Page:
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Lake Level
168.15 FEET
9/30/2014
Full Pool: 168.5
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Caddo Lake News

Caddo divers feel water for bodies, evidence

Shreveport Times

Date: 9/29/2014 8:08:00 PM

Edmondson found the body of Buddy Ray Craig, the 76-year-old man who drowned in Caddo Lake in May after trying to swim after his boat. He said knowing he might bump into a dead body, spongy and waterlogged, doesn’t freak him out. “To me it’s just a

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State OKs Ore City fine

Longview News-Journal

Date: 9/25/2014 5:21:00 AM

The Texas Commission on Environmental Quality on Wednesday approved an agreement with Ore City to apply a $26,000 fine for exceeding sewage pollution limits to water monitoring at Caddo Lake. The three-person commission meeting in Austin also OK’d the

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A Q&A with Michael Gillette

Austin Monthly

Date: 9/25/2014 4:49:00 AM

We went to the cemetery where her mother is buried, and we went out on Caddo Lake and that gave me an appreciation for the beauty of Caddo Lake. We went to the reunion, and she was the youngest-looking graduate there. She had a great time, she really did

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Expecting the unexpected

Shreveport Times

Date: 9/24/2014 9:18:00 PM

Manchi’s body was found the next day. I’ve never been back to Jones pond. Ken Cochran is an author and a retired Caddo Parish principal who lives on Caddo Lake near Mooringsport

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More paddlefish being stocked at East Texas lake

WRAL

Date: 9/24/2014 6:11:00 PM

In March about 50 paddlefish implanted with radio transmitters were put in Caddo Lake and the Big Cypress Bayou. Officials with the Nature Conservancy say early data indicates those fish are doing remarkably well. The paddlefish experiment is part of a

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• River: Red River
• Surface Area: 26,800 Acres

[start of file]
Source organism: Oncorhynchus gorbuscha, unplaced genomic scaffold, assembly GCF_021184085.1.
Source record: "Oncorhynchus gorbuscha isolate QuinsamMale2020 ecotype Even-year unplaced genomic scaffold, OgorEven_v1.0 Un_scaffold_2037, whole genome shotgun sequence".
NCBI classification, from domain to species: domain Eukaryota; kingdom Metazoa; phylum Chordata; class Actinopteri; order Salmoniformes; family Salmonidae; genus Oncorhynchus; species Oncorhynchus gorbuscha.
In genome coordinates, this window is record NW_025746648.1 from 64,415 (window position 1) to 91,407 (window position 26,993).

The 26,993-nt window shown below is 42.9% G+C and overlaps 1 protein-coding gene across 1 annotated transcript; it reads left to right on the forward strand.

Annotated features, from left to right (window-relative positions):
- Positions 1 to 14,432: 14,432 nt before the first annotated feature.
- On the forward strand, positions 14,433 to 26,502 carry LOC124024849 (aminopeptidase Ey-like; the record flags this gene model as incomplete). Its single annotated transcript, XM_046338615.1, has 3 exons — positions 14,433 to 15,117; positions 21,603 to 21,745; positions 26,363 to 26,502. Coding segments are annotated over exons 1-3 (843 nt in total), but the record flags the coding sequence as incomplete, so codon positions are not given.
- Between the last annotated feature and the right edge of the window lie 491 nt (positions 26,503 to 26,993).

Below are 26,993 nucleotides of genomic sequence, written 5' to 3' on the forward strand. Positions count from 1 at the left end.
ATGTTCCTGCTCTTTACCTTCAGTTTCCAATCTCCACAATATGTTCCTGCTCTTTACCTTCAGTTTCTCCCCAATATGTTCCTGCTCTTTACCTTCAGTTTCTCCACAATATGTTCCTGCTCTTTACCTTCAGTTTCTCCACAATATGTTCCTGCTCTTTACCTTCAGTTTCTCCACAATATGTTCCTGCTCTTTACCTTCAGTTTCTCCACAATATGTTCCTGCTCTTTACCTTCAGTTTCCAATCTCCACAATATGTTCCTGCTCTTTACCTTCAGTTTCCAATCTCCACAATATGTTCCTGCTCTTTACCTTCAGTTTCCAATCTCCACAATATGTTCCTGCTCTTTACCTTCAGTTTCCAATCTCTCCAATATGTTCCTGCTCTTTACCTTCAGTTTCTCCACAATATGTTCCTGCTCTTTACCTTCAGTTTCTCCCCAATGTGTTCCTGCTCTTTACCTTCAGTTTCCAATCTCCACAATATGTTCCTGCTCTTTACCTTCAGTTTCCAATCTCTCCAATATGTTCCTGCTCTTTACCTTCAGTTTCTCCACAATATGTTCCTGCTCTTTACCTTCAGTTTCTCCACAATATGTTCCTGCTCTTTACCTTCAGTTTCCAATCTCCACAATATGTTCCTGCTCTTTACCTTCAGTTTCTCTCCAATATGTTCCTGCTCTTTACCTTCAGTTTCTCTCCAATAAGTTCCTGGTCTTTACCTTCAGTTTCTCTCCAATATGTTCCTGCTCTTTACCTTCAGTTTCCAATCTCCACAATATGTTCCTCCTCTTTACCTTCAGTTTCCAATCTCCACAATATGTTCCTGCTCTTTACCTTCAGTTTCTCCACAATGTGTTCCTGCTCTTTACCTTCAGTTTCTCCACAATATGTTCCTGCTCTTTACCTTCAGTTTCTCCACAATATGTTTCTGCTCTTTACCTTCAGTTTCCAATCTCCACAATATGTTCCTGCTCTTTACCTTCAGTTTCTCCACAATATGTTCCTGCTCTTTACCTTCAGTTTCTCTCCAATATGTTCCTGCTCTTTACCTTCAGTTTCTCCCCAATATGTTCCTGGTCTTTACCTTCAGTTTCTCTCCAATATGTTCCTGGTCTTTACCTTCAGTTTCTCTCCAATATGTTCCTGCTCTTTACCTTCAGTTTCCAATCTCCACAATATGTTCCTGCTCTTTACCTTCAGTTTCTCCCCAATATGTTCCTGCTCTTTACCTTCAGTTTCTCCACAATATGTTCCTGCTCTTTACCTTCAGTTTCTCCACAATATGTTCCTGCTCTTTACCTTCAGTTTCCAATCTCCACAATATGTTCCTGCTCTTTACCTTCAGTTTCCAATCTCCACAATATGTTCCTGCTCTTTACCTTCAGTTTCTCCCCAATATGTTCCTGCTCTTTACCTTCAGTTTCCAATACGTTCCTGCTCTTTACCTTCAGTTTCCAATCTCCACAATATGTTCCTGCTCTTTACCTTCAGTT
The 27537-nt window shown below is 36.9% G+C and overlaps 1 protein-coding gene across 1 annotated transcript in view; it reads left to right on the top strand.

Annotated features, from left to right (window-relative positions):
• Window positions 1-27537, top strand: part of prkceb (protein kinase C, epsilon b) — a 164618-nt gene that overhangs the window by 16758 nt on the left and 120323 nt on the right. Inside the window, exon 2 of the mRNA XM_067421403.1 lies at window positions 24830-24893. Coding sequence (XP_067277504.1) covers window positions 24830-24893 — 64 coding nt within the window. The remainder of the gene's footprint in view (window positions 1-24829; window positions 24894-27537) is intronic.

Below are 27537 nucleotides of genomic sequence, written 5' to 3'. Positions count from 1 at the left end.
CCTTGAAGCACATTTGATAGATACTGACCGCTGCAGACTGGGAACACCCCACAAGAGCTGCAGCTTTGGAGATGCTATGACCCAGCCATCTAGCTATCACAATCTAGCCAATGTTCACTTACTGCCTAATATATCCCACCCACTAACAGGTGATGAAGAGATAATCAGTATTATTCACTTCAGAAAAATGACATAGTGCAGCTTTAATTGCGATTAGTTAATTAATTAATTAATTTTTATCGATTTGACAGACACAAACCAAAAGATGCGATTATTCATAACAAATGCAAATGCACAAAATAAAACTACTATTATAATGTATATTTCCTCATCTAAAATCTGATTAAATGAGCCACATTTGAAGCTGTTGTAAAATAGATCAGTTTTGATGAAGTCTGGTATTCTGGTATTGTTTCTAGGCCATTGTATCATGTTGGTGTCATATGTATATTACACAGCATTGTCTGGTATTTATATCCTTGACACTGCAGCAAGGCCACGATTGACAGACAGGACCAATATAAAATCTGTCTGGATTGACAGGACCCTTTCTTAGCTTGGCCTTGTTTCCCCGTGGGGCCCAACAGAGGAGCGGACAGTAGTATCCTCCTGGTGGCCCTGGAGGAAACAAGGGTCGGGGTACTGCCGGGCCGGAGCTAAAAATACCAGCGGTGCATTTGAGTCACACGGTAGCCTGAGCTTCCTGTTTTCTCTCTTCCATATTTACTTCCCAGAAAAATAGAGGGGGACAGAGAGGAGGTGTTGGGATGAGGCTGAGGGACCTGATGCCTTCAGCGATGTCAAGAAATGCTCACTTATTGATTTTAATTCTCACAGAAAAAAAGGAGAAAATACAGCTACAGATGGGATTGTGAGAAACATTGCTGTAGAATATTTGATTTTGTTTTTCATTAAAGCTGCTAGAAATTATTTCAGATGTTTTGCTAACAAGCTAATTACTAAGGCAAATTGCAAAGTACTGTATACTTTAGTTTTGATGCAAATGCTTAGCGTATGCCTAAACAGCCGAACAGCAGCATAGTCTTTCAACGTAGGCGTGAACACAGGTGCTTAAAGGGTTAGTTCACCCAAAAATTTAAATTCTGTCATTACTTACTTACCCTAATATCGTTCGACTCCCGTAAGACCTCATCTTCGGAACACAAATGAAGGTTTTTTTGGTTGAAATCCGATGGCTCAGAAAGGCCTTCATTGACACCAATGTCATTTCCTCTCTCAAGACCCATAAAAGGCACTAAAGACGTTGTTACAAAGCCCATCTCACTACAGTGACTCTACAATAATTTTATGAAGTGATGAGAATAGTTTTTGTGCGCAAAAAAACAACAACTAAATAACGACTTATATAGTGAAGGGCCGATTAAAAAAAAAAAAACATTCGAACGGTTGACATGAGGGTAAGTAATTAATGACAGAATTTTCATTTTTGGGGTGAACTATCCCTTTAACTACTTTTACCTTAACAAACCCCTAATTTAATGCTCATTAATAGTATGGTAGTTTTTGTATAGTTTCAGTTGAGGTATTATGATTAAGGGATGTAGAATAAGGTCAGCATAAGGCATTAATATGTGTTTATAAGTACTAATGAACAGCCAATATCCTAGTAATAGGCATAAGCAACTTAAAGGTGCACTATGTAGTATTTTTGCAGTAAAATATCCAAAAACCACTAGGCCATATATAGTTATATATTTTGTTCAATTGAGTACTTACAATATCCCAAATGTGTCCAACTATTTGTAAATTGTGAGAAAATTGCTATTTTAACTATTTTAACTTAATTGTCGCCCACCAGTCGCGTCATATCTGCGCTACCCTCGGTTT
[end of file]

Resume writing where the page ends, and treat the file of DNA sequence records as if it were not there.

Caddo Lake is a 25,400 acres lake and wetland located on the border between Texas and Louisiana, in northern Harrison County and southern Marion County in Texas and western Caddo Parish in Louisiana. The lake is named after the Southeastern culture of Native Americans called Caddoans or Caddo, who lived in the area until their expulsion in the 19th century. It is an internationally protected wetland under the RAMSAR treaty and features the largest Cypress forest in the world. Caddo is one of Texas' few non-oxbow natural lakes and is the 2nd largest in the South; however, it was artificially altered by the addition of a dam in the 1900s.
Industry came to Caddo Lake with the discovery of oil beneath it. The world's first over water oil platform was completed in Caddo Lake in 1911. The Ferry Lake No. 1 was erected by Gulf Refining Company. The well bottomed at 2,185 feet and produced 450 barrels per day.
Oil derricks sprang up throughout the lake, around the turn of the 20th century, further damaging the fragile ecosystem. The oil industry left Caddo for richer fields at Kilgore and other locations in Texas. Texas tried to preserve parts of Caddo in 1934 by establishing a State Park, constructed by the WPA. The establishment of the Longhorn Army Ammunition Plant on the shores of Caddo, in the mid 20th century, polluted large portions of the surrounding wetlands until its closure in the 1990s.
In 1993 Caddo Lake preservation entered a renaissance, with the announcement that 7,000 acres of Caddo purchased by the Nature Conservancy were to be merged with the 483 acre Texas Caddo Lake State Park to be become the Caddo Lake State Park and Wildlife Management Area. As a result of efforts by the Caddo Lake Institute, in October 1993 Caddo Lake became one of thirteen areas in the United States protected by the Ramsar Convention. As of 2003 Caddo Lake flora and fauna consisted of: 189 species of trees and shrubs, 75 grasses, 42 woody vines, 216 kinds of birds, 90 fish and reptiles, and 47 mammals. One of these species, Crataegus opaca or mayhaw fruit, is collected from the water to make a jelly that is considered one of the finest in the world. Forty-four of Caddo's native species were either endangered, threatened or rare. From 2001 until 2003 Caddo Lake residents fought a legal battle with the City of Marshall, Texas over water rights.
The lake is currently "under siege" by a fast-spreading, Velcro-like aquatic fern, Salvinia molesta, also known as Giant Salvinia. Accidentally introduced to the lake by boaters, the noxious weed doubles in size every two to four days, rapidly killing off life below the surface. Most of the growth of the plant is currently on the Louisiana side, where officials have been focused on recovering from damage caused by Hurricanes Katrina and Rita in 2005.
Efforts at removing the weed have included biological means via beetles that normally eat the weed but cannot survive the Texas cold and now include herbicide. The Texas Water Resource Institute's Caddo Lake Salvinia Eradication Project is evaluating multiple methods of eradication.
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